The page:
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The Dec. 6 prompt for Reverb10 (written by the lovely Gretchen Rubin) asked, “What was the last thing you made?” And, a bit more pointedly, “Is there something you want to make, but you need to clear some time for it?”

In one sense, I make things all the time. I’m a writer, so I make articles and blog posts, journal entries and email newsletters and notes to friends, grocery lists and to-do lists and other scribbles. I’m also a knitter, so I make comfy, cozy things to wear. And I love to cook and bake – not to mention, we have to eat around here – so I make daily cups of tea; sweet treats to share with friends; and meals to eat alone or to share with my husband.

However. Sometimes the joy of the making gets lost in the deadline, or the labor, or the long list of to-dos piling up after I finish this one and this one and that one. Sometimes I get tired of making things and want others to make them for me. Sometimes I wish I had time to make what I want to make.

So, on Monday afternoon, I made Tara’s cranberry-orange bread, just because I wanted a sweet-yet-hearty snack to go with my afternoon tea. I’m planning to make lots of lovely knitted things because I want to, once my latest custom order is done and on its way. I’m planning to make peanut butter kiss cookies, which I haven’t made in forever, this weekend. (I don’t make them often because J can’t eat them – but everyone else at our church Christmas party can. This is a win-win: I get to enjoy making them and will be prevented from eating them ALL.)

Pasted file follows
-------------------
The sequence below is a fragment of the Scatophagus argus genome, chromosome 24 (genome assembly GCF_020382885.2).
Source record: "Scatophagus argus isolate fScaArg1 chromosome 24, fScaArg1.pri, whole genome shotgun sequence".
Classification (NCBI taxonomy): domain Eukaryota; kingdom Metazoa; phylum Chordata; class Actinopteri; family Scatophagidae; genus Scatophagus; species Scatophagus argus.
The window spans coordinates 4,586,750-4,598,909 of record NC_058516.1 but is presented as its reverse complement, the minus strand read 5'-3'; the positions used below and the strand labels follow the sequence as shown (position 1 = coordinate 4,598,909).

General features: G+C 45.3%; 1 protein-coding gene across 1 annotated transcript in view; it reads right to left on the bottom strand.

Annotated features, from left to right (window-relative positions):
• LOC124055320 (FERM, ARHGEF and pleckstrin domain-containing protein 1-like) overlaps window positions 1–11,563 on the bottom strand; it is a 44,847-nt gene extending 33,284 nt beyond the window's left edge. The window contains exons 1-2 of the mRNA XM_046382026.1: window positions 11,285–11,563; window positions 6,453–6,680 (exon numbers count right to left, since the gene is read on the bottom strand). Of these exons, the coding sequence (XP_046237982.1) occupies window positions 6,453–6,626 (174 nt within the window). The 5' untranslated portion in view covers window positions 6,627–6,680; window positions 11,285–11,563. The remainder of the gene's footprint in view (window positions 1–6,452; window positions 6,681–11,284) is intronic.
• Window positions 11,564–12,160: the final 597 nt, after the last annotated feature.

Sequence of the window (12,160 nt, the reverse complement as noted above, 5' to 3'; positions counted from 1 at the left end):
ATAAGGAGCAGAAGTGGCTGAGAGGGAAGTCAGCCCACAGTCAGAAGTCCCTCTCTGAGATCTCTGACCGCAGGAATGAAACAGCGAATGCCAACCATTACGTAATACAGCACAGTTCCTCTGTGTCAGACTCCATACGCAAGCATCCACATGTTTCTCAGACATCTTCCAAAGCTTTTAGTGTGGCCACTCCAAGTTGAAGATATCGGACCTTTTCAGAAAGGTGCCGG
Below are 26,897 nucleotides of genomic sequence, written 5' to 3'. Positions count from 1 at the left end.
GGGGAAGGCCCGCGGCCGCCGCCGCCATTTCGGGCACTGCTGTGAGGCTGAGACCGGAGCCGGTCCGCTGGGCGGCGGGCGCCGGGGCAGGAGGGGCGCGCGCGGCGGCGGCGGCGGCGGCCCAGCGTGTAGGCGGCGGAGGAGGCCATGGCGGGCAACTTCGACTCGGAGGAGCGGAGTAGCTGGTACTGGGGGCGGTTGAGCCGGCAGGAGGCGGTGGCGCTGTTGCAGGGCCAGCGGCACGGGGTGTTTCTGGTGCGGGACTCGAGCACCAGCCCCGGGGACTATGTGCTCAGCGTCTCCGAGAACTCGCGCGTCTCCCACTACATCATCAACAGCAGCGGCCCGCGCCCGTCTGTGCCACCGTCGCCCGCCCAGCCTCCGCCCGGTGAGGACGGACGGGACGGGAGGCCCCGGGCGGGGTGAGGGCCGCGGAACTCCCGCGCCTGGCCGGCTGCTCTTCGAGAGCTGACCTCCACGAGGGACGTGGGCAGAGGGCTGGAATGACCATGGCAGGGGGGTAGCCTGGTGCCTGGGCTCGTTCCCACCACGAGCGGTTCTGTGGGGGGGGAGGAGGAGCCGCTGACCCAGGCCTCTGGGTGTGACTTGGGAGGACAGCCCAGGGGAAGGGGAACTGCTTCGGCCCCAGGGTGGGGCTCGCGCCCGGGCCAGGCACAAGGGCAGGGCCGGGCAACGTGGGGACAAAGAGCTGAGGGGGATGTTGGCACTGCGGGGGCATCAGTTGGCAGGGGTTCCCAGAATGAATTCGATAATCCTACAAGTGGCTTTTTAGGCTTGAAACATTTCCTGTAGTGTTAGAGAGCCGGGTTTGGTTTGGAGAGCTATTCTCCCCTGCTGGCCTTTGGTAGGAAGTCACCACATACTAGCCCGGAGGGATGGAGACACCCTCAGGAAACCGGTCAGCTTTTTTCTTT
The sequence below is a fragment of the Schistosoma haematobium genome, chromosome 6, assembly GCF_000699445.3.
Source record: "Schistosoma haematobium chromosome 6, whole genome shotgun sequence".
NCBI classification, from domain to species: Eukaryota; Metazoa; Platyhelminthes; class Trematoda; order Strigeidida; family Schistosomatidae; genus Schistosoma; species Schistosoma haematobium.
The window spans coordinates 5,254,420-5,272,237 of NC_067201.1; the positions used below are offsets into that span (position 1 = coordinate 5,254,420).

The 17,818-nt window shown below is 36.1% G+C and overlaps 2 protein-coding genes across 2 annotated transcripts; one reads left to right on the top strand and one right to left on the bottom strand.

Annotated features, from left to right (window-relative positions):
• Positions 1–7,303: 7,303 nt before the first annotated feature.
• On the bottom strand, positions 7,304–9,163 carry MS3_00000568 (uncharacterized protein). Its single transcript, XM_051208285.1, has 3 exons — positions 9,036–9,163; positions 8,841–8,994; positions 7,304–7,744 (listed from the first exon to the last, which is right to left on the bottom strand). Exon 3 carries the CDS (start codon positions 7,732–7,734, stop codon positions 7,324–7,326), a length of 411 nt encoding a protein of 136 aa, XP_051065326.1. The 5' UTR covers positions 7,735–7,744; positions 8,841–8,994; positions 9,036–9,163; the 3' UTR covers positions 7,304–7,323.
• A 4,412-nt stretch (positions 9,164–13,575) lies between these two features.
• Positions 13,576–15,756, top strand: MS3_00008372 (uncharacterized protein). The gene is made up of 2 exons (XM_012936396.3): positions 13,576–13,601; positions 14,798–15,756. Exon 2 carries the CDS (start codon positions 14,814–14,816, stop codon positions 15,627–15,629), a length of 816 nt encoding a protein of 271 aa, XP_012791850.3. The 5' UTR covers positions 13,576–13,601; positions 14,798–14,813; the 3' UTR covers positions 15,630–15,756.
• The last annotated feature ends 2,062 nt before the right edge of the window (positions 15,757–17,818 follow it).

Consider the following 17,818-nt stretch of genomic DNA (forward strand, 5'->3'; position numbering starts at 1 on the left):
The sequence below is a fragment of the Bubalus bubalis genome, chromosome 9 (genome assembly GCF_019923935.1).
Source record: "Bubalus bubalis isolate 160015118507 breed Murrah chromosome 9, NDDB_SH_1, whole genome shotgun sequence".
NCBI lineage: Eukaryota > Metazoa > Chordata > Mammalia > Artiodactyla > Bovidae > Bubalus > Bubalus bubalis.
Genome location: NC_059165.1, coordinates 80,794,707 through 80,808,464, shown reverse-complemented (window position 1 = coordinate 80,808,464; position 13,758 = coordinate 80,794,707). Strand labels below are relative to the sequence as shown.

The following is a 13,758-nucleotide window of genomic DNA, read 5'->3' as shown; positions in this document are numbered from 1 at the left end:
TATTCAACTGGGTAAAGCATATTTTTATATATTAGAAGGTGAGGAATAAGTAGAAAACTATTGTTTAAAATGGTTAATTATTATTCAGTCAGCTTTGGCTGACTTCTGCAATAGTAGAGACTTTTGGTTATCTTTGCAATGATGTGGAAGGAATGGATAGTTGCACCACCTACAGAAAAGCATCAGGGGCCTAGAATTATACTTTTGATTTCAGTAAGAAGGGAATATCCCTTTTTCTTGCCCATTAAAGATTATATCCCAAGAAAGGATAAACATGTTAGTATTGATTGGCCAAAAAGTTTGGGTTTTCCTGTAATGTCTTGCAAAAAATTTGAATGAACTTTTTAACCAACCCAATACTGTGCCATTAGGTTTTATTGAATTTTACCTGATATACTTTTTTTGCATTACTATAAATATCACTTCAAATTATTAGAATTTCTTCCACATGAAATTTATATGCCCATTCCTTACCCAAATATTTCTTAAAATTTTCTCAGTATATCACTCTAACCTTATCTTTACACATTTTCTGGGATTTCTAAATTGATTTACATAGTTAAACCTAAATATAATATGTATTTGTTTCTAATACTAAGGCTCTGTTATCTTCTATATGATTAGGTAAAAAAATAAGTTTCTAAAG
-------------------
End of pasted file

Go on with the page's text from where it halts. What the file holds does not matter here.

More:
And I’m thinking I need to clear some space to do some writing just for me. A little project, or a few of them, that have been percolating for a while. Something without the pressure of a deadline or the lure of payment or the necessity of skillfully inserted marketing terms. Something close to my very soul. (Of course, as Heather reminded me recently, it helps to have lots of projects going at once – because then I can sneak things like this in without alertng my inner perfectionist.)

I’ve also got lots of “Boston bits” lying around that need to go somewhere – into an album, a scrapbook, a shadow box, something. Maybe that will be a project for the New Year.

What are you making lately, friends? What are you wanting to make?

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Several days in, I’m still loving the Reverb10 prompts each day. They’re wonderfully thought-provoking ways to reflect on the year.

However, I’ve already let go of the illusion that I’ll be perfectly on schedule – which is OK, since this is the time of year to focus on what’s important, not on slavishly meeting deadlines. (Though deadlines are helpful, indeed.)